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Prayer

6 tips for leading prayers at church

Leading prayers at church, is often a core role in the leading of our services. Personally, I feel that the church interceding for the needs of the world together is a really important and powerful element of church services and shouldn’t be easily removed from a service plan. They don’t need to be formal, or long, or wordy. But we should place prayer as an essential and central part of our community life.

If you want some more information about intercessory prayer (which is the type of prayers we are praying when we lead prayers at church), I have recently shared blog posts about What is Intercessory Prayer? and 4 tips for praying for other people so do check those out!

So, here are my tips for leading prayers at church services

Write them down

It can be tempting to think we can just wing our prayers. Of course, we’ll remember it all, of course we’ll be able to come up with what we want to say, as we say it. We do it when we pray alone don’t we? We do it in prayer meetings don’t we?

But writing down our prayers ahead of time, planning them out, will enable us to ensure we have covered everything we wanted to pray for, as well as ensuring that our prayers flow naturally without ‘um’s and repeating ourselves. Taking the time to prepare our prayers ahead of time also shows that we are treating our role as intercessor with respect and putting in the effort this role deserves.

Check the news

Keeping up with what is happening locally, nationally and internationally should be an important part of planning our prayers. Looking at the situations that our congregations are praying for, bringing to their attention situations that we need to be praying for.

I would also recommend checking the news earlier in the day that you are leading prayers, to ensure that your prayers are timely, that your prayers are relevant at the time you are leading them, and to ensure that you have not missed anything significant that has happened.

Use your own style of prayer

It can be tempting to write, and speak, our prayers in a style that we deem to be “more prayerful” somehow. Whether it’s using more “spiritual” language, or using a certain voice, I would encourage you not to fall into this trap.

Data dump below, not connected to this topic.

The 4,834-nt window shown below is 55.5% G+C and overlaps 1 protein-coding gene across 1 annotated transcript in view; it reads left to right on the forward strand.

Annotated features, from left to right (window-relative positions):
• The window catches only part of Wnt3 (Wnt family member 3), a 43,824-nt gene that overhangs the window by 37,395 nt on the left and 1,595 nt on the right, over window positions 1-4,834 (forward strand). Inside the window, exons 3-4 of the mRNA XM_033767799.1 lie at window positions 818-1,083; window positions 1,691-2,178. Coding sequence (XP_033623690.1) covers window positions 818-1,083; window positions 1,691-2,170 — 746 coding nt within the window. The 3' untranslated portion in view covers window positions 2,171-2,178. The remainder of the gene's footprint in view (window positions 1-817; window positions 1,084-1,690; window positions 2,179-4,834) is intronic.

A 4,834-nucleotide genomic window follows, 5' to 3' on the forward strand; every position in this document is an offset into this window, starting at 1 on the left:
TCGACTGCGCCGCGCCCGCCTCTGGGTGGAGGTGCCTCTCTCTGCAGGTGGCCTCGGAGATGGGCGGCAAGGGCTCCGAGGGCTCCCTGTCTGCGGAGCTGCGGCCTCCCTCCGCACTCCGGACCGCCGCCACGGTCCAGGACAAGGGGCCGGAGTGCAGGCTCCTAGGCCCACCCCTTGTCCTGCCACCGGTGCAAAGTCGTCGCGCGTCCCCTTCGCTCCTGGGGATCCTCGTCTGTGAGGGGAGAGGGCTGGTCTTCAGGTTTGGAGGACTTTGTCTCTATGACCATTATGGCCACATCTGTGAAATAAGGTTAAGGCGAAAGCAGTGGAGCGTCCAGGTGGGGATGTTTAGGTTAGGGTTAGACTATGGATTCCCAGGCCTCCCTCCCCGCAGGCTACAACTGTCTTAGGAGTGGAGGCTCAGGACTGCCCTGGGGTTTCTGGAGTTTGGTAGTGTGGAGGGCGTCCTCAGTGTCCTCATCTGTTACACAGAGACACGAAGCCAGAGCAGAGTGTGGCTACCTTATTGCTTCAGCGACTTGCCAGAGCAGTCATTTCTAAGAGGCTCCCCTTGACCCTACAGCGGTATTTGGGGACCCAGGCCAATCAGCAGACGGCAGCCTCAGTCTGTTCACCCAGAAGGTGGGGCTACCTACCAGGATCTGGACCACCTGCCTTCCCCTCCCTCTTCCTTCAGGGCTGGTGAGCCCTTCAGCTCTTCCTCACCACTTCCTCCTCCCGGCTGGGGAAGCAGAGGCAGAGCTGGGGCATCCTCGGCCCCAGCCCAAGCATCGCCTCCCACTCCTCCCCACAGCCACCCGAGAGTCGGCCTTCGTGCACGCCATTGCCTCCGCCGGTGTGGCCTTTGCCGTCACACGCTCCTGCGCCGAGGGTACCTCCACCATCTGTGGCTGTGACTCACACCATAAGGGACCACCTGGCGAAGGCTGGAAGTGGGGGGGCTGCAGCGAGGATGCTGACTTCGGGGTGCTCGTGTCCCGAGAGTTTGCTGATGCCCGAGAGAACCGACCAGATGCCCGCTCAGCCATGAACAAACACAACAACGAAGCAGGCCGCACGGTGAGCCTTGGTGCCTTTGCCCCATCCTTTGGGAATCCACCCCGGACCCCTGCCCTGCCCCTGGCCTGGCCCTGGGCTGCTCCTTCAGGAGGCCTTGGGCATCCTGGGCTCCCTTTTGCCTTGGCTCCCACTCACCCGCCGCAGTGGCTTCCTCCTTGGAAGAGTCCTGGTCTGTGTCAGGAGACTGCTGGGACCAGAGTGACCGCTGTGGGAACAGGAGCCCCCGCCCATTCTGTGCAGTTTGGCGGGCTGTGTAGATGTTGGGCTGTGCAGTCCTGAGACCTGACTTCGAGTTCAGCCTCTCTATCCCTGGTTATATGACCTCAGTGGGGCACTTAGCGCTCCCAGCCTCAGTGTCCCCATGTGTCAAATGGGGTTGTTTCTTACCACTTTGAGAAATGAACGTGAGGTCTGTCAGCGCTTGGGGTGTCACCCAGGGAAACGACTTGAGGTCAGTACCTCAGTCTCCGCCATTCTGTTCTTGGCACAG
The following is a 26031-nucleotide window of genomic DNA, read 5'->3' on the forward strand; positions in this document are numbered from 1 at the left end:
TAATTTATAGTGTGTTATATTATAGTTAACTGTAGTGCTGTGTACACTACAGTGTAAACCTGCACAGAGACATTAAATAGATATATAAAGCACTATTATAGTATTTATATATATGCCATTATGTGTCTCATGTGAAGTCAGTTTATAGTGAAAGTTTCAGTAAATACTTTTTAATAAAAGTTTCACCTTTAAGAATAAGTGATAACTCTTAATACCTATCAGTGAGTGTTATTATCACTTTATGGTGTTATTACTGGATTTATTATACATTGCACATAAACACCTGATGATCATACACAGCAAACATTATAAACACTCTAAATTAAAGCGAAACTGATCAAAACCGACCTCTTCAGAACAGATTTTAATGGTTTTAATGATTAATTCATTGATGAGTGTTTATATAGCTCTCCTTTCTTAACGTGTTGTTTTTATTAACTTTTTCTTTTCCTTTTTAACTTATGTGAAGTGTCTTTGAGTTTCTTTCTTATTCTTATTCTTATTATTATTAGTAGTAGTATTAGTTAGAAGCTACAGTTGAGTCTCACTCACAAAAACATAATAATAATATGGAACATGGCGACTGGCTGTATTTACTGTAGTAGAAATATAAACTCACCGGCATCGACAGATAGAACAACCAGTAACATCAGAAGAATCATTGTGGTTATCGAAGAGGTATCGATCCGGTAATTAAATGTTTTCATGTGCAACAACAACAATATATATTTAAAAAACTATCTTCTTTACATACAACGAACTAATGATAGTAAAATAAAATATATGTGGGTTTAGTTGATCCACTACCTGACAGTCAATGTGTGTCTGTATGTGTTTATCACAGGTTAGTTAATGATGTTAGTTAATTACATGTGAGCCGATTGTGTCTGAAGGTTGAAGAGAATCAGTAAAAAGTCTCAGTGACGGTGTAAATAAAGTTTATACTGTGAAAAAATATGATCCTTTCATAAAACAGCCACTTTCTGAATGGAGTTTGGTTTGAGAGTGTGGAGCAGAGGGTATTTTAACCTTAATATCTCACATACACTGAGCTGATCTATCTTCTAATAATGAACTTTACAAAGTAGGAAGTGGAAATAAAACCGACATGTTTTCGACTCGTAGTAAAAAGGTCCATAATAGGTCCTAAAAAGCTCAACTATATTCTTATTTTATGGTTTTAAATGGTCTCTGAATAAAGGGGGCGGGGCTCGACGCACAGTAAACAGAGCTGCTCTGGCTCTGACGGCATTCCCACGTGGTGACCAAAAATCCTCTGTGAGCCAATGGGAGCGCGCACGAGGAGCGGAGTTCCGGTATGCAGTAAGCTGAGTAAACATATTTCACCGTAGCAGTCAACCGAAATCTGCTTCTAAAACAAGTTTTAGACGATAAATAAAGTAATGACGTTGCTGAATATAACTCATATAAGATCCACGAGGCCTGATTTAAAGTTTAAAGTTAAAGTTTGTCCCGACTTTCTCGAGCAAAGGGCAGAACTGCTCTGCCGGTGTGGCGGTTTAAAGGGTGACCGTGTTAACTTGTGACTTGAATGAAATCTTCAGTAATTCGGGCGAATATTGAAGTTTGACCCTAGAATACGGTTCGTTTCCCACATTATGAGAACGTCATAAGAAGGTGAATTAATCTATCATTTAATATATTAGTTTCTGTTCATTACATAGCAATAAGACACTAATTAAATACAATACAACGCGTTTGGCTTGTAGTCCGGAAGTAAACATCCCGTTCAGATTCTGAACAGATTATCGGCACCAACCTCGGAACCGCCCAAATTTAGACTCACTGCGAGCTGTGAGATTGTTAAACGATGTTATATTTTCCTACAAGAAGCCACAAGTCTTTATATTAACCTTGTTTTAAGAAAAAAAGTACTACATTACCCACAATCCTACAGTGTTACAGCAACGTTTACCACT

Use your normal voice, speak in language that you would use in your own prayers and your day-to-day conversations. By praying in your own style, you are helping to demonstrate to newer Christians in your congregation that there is not only 1 way to pray, or that you have to pray in a certain way. Different people pray in different ways and it is good for this to be represented in the people leading prayers at church.

Be sensitive to serious issues

Sometimes the situations in the world will lead us to pray about serious, but very personal issues. We can very rarely be sure that we know who in our congregation has been touched by these issues. Whether it is abuse, trafficking, divorce, racism, suicide, abortion, sexual crimes, infertility or a vast array of other issues, we shouldn’t let this stop us from praying over these situations (because they certainly do need our prayers). However, we should be sensitive in the language that we use, and any judgement we (even unconsciously) pass. My recommendations would be to keep our prayers simple, rooted in Biblical truth, and not to go into unnecessary details that could cause pain to members of our congregation. We can always bring a situation before God in prayer and ask for his will to be done without launching into all of the details.

Don’t make assumptions

It can often be easy to assume that we know the views of everyone in our congregations. Or to assume that they share our views. I have seen this a number of times regarding political situations, when someone has assumed that because we are all Christians, we must all share the same political views. But we know that God is far bigger than politics, he isn’t on one side or the other, and we can be Christians with different political views so this is a dangerous assumption to make, can make people feel very uncomfortable and like they do not belong within the church family.

We should also bear this in mind when praying over other situations. Christians can have different views on a whole variety of topics, and therefore I would always recommend that we avoid taking sides or sharing our own views wherever possible. Remember, you are interceding on behalf of the whole congregation, not just those who share your views.

Remember you are not preaching

Whilst you may like to use the Bible reading for the service in order to guide your prayers, or set a theme for your prayers, we should also remember that our role is to intercede on behalf of the congregation. To pray for their needs, and for the needs of the world. It is not our role to unpack the reading, to draw conclusions, to be teaching the congregation, or telling them what they should take away from the reading. That is the role of the preacher. I have heard many an intercessions turn into a mini preach, and it simply isn’t helpful. It can be confusing, it takes away from the message the preacher has shared, or even contradict the preacher’s message.

Do you take part in leading prayers at church? What tips do you have to share?

To find out more on this topic & some fun and creative ways to lead prayers at church, check out this video on our YouTube channel:

Other blog posts you might enjoy…

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